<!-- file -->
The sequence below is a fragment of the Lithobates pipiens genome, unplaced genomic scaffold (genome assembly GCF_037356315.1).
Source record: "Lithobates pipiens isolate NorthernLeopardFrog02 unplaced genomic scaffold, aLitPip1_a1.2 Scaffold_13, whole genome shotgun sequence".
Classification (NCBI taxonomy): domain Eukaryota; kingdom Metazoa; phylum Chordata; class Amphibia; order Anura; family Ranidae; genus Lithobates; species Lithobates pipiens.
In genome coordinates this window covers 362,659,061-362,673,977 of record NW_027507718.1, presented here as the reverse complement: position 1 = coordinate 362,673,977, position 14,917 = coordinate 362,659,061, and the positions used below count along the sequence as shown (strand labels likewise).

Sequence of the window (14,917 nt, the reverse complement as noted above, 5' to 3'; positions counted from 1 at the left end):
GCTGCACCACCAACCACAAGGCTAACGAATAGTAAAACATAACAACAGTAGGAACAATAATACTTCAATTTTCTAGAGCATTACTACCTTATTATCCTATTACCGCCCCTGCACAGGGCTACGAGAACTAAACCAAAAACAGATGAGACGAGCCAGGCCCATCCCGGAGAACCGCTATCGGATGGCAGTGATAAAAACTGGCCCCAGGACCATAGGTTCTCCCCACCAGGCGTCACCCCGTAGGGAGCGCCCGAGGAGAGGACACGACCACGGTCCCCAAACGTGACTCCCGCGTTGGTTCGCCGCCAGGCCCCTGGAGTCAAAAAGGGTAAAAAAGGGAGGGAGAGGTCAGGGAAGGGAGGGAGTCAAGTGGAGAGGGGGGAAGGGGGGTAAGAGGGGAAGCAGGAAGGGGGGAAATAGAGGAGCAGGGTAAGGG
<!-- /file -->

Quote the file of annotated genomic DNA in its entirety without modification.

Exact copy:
The sequence below is a fragment of the Lithobates pipiens genome, unplaced genomic scaffold (genome assembly GCF_037356315.1).
Source record: "Lithobates pipiens isolate NorthernLeopardFrog02 unplaced genomic scaffold, aLitPip1_a1.2 Scaffold_13, whole genome shotgun sequence".
Classification (NCBI taxonomy): domain Eukaryota; kingdom Metazoa; phylum Chordata; class Amphibia; order Anura; family Ranidae; genus Lithobates; species Lithobates pipiens.
In genome coordinates this window covers 362,659,061-362,673,977 of record NW_027507718.1, presented here as the reverse complement: position 1 = coordinate 362,673,977, position 14,917 = coordinate 362,659,061, and the positions used below count along the sequence as shown (strand labels likewise).

Sequence of the window (14,917 nt, the reverse complement as noted above, 5' to 3'; positions counted from 1 at the left end):
GCTGCACCACCAACCACAAGGCTAACGAATAGTAAAACATAACAACAGTAGGAACAATAATACTTCAATTTTCTAGAGCATTACTACCTTATTATCCTATTACCGCCCCTGCACAGGGCTACGAGAACTAAACCAAAAACAGATGAGACGAGCCAGGCCCATCCCGGAGAACCGCTATCGGATGGCAGTGATAAAAACTGGCCCCAGGACCATAGGTTCTCCCCACCAGGCGTCACCCCGTAGGGAGCGCCCGAGGAGAGGACACGACCACGGTCCCCAAACGTGACTCCCGCGTTGGTTCGCCGCCAGGCCCCTGGAGTCAAAAAGGGTAAAAAAGGGAGGGAGAGGTCAGGGAAGGGAGGGAGTCAAGTGGAGAGGGGGGAAGGGGGGTAAGAGGGGAAGCAGGAAGGGGGGAAATAGAGGAGCAGGGTAAGGG